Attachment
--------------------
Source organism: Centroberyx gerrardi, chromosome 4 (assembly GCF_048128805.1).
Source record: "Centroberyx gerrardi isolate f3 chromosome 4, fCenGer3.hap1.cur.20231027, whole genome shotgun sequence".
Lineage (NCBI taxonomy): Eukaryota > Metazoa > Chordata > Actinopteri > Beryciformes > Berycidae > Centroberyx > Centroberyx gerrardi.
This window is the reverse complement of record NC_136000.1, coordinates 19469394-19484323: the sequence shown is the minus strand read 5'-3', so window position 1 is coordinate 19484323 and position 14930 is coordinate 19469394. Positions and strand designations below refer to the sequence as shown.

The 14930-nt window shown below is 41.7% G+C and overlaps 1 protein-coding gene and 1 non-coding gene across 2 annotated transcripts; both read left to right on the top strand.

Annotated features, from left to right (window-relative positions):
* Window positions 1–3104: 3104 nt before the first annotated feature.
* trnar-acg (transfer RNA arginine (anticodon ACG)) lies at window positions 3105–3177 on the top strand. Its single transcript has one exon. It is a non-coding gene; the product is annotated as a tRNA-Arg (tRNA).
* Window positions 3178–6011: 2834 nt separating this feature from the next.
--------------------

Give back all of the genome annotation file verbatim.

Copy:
Source organism: Centroberyx gerrardi, chromosome 4 (assembly GCF_048128805.1).
Source record: "Centroberyx gerrardi isolate f3 chromosome 4, fCenGer3.hap1.cur.20231027, whole genome shotgun sequence".
Lineage (NCBI taxonomy): Eukaryota > Metazoa > Chordata > Actinopteri > Beryciformes > Berycidae > Centroberyx > Centroberyx gerrardi.
This window is the reverse complement of record NC_136000.1, coordinates 19469394-19484323: the sequence shown is the minus strand read 5'-3', so window position 1 is coordinate 19484323 and position 14930 is coordinate 19469394. Positions and strand designations below refer to the sequence as shown.

The 14930-nt window shown below is 41.7% G+C and overlaps 1 protein-coding gene and 1 non-coding gene across 2 annotated transcripts; both read left to right on the top strand.

Annotated features, from left to right (window-relative positions):
* Window positions 1–3104: 3104 nt before the first annotated feature.
* trnar-acg (transfer RNA arginine (anticodon ACG)) lies at window positions 3105–3177 on the top strand. Its single transcript has one exon. It is a non-coding gene; the product is annotated as a tRNA-Arg (tRNA).
* Window positions 3178–6011: 2834 nt separating this feature from the next.